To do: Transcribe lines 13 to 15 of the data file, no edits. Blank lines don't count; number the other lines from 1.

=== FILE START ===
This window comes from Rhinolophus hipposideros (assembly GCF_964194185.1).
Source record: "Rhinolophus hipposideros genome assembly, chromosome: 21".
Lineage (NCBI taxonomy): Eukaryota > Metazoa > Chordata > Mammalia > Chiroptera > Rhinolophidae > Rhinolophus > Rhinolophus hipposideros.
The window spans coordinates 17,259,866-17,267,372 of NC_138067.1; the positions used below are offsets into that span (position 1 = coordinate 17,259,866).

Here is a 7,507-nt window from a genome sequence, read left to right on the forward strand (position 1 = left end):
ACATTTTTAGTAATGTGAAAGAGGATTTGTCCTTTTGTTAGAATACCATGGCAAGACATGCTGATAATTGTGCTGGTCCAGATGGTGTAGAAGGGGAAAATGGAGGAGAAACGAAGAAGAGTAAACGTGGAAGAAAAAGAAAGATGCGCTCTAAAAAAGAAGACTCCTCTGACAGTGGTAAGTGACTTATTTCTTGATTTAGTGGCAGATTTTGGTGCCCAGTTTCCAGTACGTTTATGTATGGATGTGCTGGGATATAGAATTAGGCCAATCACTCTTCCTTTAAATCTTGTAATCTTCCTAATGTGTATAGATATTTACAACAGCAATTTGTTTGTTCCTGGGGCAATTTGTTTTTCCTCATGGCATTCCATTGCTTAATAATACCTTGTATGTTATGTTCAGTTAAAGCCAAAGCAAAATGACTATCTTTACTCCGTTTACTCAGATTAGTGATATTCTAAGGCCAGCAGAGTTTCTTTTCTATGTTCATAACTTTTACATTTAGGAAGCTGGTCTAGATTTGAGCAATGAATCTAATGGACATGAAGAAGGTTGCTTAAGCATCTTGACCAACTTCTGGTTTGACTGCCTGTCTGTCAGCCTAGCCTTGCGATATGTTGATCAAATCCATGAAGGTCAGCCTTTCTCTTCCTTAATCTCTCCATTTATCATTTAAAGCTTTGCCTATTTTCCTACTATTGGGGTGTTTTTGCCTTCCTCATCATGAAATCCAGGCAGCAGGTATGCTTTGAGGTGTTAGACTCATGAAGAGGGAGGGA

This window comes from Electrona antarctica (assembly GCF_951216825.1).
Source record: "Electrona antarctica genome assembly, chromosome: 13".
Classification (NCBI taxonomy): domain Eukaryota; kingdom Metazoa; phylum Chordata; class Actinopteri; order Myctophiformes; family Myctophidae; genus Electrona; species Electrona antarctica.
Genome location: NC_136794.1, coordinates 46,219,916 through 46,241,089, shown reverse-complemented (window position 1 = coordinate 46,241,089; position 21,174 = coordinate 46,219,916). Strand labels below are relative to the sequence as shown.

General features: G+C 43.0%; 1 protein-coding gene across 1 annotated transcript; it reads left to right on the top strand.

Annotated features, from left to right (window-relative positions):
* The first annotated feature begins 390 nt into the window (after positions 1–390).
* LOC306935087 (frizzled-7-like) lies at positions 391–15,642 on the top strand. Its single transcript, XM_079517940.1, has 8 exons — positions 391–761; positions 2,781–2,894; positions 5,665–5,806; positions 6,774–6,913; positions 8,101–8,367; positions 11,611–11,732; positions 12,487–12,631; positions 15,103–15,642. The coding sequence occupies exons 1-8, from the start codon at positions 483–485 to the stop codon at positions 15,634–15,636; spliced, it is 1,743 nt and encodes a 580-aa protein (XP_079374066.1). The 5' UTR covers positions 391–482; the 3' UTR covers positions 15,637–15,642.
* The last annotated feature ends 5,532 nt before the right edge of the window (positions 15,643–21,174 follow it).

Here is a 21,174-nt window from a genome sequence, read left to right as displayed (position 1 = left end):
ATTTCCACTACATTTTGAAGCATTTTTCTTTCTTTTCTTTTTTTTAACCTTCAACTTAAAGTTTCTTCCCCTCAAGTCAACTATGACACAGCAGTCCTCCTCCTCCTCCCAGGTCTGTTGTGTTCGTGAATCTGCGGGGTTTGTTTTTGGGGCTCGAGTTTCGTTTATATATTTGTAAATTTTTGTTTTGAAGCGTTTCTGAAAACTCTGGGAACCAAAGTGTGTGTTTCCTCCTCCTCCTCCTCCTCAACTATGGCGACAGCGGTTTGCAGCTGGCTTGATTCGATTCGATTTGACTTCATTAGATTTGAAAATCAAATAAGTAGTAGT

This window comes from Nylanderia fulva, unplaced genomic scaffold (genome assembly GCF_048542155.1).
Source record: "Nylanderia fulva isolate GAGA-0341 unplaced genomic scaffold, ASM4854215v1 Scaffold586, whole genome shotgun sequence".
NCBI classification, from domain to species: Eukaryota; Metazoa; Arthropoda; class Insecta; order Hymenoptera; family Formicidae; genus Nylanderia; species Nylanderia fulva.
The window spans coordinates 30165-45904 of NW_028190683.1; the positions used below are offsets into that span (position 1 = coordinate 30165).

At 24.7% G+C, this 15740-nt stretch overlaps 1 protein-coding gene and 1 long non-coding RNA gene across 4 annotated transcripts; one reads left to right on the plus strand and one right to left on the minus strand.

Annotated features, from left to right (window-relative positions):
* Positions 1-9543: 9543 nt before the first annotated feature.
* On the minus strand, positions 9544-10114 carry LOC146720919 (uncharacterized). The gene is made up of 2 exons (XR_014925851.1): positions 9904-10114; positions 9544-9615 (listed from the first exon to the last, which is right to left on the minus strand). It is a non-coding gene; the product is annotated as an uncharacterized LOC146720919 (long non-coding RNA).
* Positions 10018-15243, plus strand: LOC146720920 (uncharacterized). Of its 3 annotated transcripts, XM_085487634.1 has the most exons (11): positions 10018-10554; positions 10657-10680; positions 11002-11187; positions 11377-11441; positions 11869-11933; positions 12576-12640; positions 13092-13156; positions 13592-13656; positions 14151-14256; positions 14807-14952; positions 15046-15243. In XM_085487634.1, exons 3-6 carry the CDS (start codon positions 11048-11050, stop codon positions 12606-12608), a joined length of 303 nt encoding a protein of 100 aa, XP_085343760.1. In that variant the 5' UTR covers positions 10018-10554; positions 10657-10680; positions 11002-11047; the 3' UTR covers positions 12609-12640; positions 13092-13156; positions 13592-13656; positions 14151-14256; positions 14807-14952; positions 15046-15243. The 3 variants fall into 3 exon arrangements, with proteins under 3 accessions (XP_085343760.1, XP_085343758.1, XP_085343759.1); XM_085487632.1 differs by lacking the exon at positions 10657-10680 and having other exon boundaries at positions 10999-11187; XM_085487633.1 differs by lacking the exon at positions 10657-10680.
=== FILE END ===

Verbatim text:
* The first annotated feature begins 390 nt into the window (after positions 1–390).
* LOC306935087 (frizzled-7-like) lies at positions 391–15,642 on the top strand. Its single transcript, XM_079517940.1, has 8 exons — positions 391–761; positions 2,781–2,894; positions 5,665–5,806; positions 6,774–6,913; positions 8,101–8,367; positions 11,611–11,732; positions 12,487–12,631; positions 15,103–15,642. The coding sequence occupies exons 1-8, from the start codon at positions 483–485 to the stop codon at positions 15,634–15,636; spliced, it is 1,743 nt and encodes a 580-aa protein (XP_079374066.1). The 5' UTR covers positions 391–482; the 3' UTR covers positions 15,637–15,642.
* The last annotated feature ends 5,532 nt before the right edge of the window (positions 15,643–21,174 follow it).